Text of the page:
Cairo Part 2: The Pyramids

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April 2, 2020: The Pyramids

Maisie and I arrived at Giza Station at 9AM after a 13 hour sleeper train from Luxor. Our train was delayed 3 hours due to a crash 1 week prior. Our original plan was to arrive in Old Cairo, check into our hotel, and then get picked up by our Pyramids tour guide there. However, we changed the plan on the fly to reflect the new reality (glad we booked a private tour today with people who were flexible).

Ibrahim, our guide, met us on the train platform. I was tired from the too-small bunk, but there was nothing to do at this point except enjoy the day!

After a 45 minute drive, we reached out first stop: Saqqara. 

Saqqara is an ancient necropolis, which is a fancy word for collection of tombs. Like almost all ancient Egyptian tombs, it is located on the west bank of the Nile River, which represents death. All the cities are located on the east “life” bank. 

The royal tombs in Saqqara and elsewhere in the Cairo area date from the Old Kingdom and the Early Dynastic Period. The first tombs here are from the First Dynasty of a united Upper and Lower Egypt (3100 BC-2900 BC). For contrast, the tombs in Luxor´s Valley of the Kings were from the 19th and 20th Dynasty, 1500 years later. The complex is huge and many of the tombs here are still unexplored.

The most important burial at Saqqara was the pharaoh Djoser from the 3rd Dynasty (approximately 2800 BC). At the time, pharaohs and nobles were buried in called mastabas, large stepped stone structures with deep vertical burial shafts. Djoser wanted to do something different so he instructed his architect Imhotep to construct the world´s very first pyramid.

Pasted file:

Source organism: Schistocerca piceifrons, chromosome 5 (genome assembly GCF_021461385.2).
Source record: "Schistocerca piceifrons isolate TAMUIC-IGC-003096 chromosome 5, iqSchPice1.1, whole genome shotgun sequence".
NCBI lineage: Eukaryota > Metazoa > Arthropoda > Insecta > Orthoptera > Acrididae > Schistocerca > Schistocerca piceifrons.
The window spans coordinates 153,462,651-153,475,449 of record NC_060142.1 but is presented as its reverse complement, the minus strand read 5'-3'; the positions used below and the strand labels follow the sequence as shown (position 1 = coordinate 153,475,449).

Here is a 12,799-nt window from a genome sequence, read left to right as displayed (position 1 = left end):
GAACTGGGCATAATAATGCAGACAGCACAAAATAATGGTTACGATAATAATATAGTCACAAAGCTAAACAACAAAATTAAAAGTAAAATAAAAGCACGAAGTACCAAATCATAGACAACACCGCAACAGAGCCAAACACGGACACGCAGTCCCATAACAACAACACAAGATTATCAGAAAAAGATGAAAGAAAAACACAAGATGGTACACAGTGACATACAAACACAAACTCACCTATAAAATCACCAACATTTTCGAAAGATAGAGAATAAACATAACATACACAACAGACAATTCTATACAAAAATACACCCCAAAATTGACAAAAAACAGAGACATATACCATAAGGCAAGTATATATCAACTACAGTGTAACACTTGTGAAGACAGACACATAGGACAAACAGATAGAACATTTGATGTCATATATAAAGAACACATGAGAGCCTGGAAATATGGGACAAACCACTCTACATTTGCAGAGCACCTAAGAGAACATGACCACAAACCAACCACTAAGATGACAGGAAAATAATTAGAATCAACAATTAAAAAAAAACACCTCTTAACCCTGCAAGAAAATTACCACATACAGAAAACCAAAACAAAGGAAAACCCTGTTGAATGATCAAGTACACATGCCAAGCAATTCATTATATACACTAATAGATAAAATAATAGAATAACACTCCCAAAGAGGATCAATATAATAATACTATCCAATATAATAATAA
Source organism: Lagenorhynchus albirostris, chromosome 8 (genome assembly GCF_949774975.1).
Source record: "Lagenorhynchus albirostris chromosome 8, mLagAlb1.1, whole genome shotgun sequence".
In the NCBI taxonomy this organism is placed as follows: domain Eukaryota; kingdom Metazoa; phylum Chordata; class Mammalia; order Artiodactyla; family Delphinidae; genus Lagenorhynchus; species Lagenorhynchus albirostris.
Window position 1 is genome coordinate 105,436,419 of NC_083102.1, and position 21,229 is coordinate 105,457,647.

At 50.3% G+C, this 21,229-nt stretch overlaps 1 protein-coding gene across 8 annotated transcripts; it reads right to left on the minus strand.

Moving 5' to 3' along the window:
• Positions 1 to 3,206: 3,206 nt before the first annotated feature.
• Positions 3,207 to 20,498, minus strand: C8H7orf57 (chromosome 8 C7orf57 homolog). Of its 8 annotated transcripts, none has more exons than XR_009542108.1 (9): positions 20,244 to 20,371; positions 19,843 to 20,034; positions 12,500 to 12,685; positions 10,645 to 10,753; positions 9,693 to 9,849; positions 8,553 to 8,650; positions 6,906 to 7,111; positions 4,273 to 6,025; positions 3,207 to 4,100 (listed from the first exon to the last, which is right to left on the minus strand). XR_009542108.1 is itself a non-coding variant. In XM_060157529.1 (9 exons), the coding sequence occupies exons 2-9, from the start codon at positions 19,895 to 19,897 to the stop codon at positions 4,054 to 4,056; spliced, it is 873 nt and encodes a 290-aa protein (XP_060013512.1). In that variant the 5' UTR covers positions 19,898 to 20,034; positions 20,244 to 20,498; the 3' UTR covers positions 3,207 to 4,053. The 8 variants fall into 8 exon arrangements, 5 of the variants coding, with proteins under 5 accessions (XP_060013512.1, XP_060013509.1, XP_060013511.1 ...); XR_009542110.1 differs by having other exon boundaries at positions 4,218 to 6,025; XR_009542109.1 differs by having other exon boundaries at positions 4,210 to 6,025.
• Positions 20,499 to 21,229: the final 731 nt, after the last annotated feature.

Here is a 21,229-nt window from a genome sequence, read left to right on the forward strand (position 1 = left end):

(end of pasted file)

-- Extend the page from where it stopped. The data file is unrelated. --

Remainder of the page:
The Step Pyramid of Djoser- Egypt´s first pyramid

This pyramid has steps just like a mastaba, but rises to a single point. The pyramid is 62.5 meters (205 ft) tall and was considered the tallest and largest structure ever built by humans at the time of its construction. We did not enter the Step Pyramid. 

In addition to the pyramid, the funerary complex of Djoser had multiple temples. Two temples in particular were built for a ritual called Heb-Sed where, after ruling for 30 years, the pharaoh must ceremonially race around the temples representing Upper and Lower Egypt to regain the crowns. I am not sure whether it was due to COVID or the remoteness of the site, but Maisie and I were the only ones here. It felt lonely and mysterious to be alone with such a large and ancient hunk of stone.

The masonry was perfect and there were no gaps between stones. This led our guide Ibrahim to honestly believe that aliens assisted the ancient Egyptians.

A temple of Djoser

Besides Djoser´s pyramid, we actually got to enter two different tombs. One was a pyramid for the Pharaoh Teti from the 6th Dynasty (2300 BC). Teti´s pyramid was considerably smaller than Djoser´s and was worn down by time. However, it is significant for being the first pyramid to have hieroglyphics carved inside. 

The tomb of a vizier of the pharaoh Teti. The carvings are so precise that modern archaeologists know exactly what the ancient Egyptians ate

To get into the pyramid, we had to climb down a steep diagonal passageway. We were led by a “local guide” who ensured that we did not take photos. Actually, he was there to ensure that, if we did take photos, we would pay him a “present”. Because I despise the bakshish culture, I decided to not take pictures.

From there, we drove 20 minutes further from Cairo to Dashur. Dashur is home to two pyramids both built by the pharaoh Snefru (4th Dynasty 2600 BC). Snefru was inspired by Djoser´s Step Pyramid from 50 years before and wanted to improve on the design. He first tried to built a step pyramid called the Meidum Pyramid. After that was completed, he gifted it to the previous pharaoh and then tried to build a bigger pyramid. The pyramid was intended to have steep sides but midway through the construction, the builders changed the angle to a flatter one, giving it a bent appearance. 

The Bent Pyramid of Snefru

Snefru did not like the appearance of this one so he gifted it to his wife. 

On his third attempt, Snefru was able to built a grand straight-sided pyramid. This was considered the world´s first true pyramid. Today it is called the Red Pyramid and is open to tourists for no extra cost. 

The Red Pyramid of Snefru

Of course, we had to venture in. The entrance to the Red Pyramid lies about 1/3 of the way up. From there, we had to crawl down a steep 79-meter tunnel to the bottom of the pyramid. 

Inside the descending passageway of the Red Pyramid